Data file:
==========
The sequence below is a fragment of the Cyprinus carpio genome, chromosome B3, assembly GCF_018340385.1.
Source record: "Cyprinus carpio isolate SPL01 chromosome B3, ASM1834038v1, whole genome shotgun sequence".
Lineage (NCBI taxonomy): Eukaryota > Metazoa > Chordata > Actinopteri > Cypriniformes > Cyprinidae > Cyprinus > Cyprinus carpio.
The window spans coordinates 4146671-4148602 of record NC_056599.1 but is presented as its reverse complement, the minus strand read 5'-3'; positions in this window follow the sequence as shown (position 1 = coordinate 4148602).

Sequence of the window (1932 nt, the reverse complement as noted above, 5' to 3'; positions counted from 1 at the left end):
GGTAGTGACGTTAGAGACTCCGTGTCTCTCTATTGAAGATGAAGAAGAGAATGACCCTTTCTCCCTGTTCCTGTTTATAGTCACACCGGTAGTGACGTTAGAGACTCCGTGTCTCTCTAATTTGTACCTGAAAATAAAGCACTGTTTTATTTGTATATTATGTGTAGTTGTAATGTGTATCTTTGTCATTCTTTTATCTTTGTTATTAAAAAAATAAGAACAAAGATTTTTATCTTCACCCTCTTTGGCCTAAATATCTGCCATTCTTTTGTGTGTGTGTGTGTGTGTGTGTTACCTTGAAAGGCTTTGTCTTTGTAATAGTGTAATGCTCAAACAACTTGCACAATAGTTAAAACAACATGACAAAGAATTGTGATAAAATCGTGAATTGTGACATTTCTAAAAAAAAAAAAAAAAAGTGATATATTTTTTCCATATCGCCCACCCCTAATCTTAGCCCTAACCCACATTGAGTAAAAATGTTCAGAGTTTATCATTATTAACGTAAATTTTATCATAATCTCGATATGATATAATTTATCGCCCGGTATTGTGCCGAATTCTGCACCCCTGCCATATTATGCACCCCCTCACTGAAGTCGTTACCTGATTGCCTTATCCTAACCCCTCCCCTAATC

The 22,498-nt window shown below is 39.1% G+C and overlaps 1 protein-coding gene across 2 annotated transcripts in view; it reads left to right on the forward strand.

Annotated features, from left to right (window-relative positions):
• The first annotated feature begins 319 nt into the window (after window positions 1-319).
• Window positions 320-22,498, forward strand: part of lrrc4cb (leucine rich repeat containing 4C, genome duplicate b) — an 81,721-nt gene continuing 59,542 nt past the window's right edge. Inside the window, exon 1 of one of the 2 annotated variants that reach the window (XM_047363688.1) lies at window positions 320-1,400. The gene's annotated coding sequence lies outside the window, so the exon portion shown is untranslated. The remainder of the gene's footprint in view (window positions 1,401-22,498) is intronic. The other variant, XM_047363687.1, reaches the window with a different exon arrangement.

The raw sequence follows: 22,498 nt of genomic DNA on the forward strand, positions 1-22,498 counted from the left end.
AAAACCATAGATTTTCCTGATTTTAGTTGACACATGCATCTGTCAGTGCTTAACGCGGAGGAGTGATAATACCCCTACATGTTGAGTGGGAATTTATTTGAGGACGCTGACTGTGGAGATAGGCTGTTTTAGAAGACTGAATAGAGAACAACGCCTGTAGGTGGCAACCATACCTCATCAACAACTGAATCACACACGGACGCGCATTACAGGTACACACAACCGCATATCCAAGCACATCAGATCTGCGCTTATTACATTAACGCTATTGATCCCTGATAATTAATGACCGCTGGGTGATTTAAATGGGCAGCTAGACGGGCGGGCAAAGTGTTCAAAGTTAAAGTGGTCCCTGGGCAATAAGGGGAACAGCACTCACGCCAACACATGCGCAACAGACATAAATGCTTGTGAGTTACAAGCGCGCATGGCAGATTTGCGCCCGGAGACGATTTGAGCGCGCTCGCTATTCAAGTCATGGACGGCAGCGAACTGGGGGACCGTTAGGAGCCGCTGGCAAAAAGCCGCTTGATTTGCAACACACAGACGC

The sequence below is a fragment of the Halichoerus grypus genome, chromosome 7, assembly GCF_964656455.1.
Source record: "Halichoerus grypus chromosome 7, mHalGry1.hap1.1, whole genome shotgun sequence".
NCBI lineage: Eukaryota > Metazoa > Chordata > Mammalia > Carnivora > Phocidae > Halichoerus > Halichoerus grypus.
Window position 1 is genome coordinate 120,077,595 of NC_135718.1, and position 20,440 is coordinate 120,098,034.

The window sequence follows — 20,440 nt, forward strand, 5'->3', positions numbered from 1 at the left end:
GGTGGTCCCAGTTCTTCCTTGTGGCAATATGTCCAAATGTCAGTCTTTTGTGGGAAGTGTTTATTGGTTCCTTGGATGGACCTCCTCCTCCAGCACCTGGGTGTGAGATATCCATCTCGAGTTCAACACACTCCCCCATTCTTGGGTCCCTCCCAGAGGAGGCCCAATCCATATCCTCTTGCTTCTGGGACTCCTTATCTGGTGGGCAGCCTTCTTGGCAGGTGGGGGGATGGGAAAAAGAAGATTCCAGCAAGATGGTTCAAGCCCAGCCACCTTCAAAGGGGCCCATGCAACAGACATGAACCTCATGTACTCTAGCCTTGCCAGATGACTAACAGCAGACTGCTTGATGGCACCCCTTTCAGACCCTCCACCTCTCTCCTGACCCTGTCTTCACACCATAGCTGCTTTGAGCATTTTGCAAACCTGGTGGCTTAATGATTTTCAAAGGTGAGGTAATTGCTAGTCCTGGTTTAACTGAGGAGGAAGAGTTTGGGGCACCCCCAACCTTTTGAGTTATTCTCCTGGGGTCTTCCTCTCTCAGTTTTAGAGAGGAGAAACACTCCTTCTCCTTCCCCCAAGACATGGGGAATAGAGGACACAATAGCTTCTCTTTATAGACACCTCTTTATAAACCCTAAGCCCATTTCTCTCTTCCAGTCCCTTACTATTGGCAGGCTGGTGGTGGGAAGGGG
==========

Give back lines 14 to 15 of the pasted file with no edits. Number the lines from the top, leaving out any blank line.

Source record: "Halichoerus grypus chromosome 7, mHalGry1.hap1.1, whole genome shotgun sequence".
NCBI lineage: Eukaryota > Metazoa > Chordata > Mammalia > Carnivora > Phocidae > Halichoerus > Halichoerus grypus.